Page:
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What are Varicose Veins?

The veins in your body are an important part of your circulatory system. Veins carry blood back to the heart. When veins begin to weaken, blood can collect in the veins. When this happens, you may develop a condition called varicose [VAR-i-kohs] veins. The condition is also called varicoses [var-i-KOH-sees] or varicosities [var-i-KOS-i-tees].

Varicose veins are twisted, enlarged veins near the surface of the skin. They most commonly occur in the legs and ankles. The veins appear blue or purple in color. They sometimes can cause pain and discomfort. In severe cases, varicose veins may cause swelling that can cause serious skin and tissue problems. These problems include ulcers and sores.

In rare cases, varicose veins can cause a condition called deep vein thrombosis (DVT) a condition in which blood clots form in the leg’s veins. Symptoms of blood clots include pain, swelling, and redness of the leg. Blood clots require immediate care. If a piece of the blood clot breaks off, it can travel to the lungs (pulmonary embolism). A blood clot in the lung can be very dangerous, even fatal. If you have symptoms of a blood clot, call your healthcare provider immediately.

Symptoms

The most common symptom of varicose veins are veins that appear twisted and bulging. They may look like spider webs. Other symptoms of varicose veins may include:

  • Pain
  • Achy or heavy feeling in your legs
  • Swelling in your lower legs
  • Muscle cramping
  • Itching

When to See a Doctor

See your doctor if you have symptoms of varicose veins. Though varicose veins are generally benign, they could signal an underlying circulatory problem.

Causes

Causes of varicose veins can include:

  • Age. As you get older, your veins may lose elasticity, causing them to become weak.
  • Pregnancy. Pregnancy increases the volume of blood to a woman’s body. As her pregnancy progresses, there is more pressure on the veins in her legs, causing the veins to become enlarged. Changes in hormones during pregnancy may also play a role.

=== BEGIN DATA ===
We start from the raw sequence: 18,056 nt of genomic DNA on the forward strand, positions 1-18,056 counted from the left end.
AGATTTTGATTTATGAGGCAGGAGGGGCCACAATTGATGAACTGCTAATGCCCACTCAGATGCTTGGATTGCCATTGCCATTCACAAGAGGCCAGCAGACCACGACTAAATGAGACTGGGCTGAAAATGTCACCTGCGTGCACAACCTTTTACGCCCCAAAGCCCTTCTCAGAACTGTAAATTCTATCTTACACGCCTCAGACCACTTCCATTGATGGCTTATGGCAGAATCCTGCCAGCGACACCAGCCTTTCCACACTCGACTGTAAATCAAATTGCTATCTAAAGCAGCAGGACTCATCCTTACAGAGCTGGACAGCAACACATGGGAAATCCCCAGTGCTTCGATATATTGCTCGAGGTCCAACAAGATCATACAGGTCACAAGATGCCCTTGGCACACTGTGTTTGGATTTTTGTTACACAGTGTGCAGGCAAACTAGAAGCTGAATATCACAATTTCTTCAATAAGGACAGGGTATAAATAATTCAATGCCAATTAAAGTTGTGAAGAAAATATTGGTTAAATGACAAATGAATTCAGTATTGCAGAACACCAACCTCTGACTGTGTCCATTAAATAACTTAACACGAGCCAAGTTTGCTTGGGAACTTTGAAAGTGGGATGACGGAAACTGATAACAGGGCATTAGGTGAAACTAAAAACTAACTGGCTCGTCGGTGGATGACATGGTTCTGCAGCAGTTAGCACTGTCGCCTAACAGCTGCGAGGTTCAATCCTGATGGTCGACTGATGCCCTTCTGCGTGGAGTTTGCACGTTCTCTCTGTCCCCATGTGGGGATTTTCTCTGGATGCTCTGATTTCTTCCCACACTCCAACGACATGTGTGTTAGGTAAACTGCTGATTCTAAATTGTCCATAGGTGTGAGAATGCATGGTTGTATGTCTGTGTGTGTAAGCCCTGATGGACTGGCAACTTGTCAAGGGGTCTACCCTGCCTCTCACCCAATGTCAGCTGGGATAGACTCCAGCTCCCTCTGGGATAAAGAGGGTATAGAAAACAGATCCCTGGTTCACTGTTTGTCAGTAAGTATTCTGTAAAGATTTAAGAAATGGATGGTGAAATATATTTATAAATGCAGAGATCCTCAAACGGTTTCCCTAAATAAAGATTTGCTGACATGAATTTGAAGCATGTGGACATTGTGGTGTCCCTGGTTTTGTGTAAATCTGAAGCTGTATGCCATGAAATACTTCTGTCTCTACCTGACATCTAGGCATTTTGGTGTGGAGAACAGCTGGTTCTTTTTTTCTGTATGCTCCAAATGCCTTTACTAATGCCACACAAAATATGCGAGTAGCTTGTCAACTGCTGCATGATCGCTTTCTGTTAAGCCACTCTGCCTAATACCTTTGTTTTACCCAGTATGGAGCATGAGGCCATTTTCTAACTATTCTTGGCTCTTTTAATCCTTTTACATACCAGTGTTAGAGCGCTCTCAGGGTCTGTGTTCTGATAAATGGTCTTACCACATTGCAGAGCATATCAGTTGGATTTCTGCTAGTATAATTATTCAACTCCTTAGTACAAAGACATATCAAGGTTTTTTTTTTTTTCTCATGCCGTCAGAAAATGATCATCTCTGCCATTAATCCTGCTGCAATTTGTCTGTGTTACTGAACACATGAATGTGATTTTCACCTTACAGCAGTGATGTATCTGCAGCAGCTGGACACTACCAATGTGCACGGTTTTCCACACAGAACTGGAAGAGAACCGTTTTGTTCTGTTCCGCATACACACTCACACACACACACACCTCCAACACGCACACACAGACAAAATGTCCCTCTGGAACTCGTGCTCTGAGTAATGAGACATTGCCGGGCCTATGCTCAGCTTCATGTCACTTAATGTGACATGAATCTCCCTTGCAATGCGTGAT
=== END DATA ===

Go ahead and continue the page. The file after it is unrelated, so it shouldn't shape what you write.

In some cases, the cause of varicose veins is unknown.

Diagnosis and Tests

Varicose veins are often diagnosed based on a physical exam. During this exam, your doctor will look at your legs while you are sitting or standing. He or she may ask you about your symptoms and any pain you may be experiencing. Other tests may include:

  • Duplex Ultrasound. This imaging test will check blood flow to your veins and look for blood clots.
  • Angiogram. This procedure will help your doctor get a more detailed look at the blood through your veins. During this procedure, a dye is injected into your veins. The dye outlines your veins on x-ray images.

Treatments

If your varicose veins cause few symptoms, your doctor may suggest making some simple lifestyle changes. These lifestyle changes include the following:

  • Avoid sitting or standing for long periods of time
  • Exercise regularly
  • Lose weight
  • Avoid wearing tight clothing

If your varicose veins are causing pain and other bothersome symptoms, treatment options may include:

  • Leg elevation. You will be instructed to elevate your feet several times a day for about 15 minutes at a time.
  • Compression stockings. These stockings apply gentle pressure to keep blood flowing in the legs.
  • Sclerotherapy [skler-uh-THER-uh-pee]. During this procedure, a liquid chemical is injected into the vein to close off the varicose vein. Sclerotherapy is typically done every four to six weeks.
  • Microsclerotherapy. This procedure treats very small varicose veins. During this procedure, a small about of liquid chemical is injected to close off the varicose vein.
  • Laser Surgery. During this procedure, light energy from a laser is applied to the vein causing it to fade.
  • Surgical removal of the varicose veins.

Prevention

Not all varicose veins can be prevented. There are some steps you can take to reduce your chances of developing varicose veins.

  • Exercise regularly
  • Avoid sitting or standing for long periods of time
  • Elevate your legs to improve circulation
  • Avoid wearing high heels for long periods of time
  • Maintain a healthy weight

Support and Resources

Varicose veins are twisted, enlarged veins near the surface of the skin. They most commonly occur in the legs and ankles. Varicose veins are generally benign. However, if they cause pain and swelling, varicose veins could also signal an underlying circulatory problem. Learn more about varicose veins.

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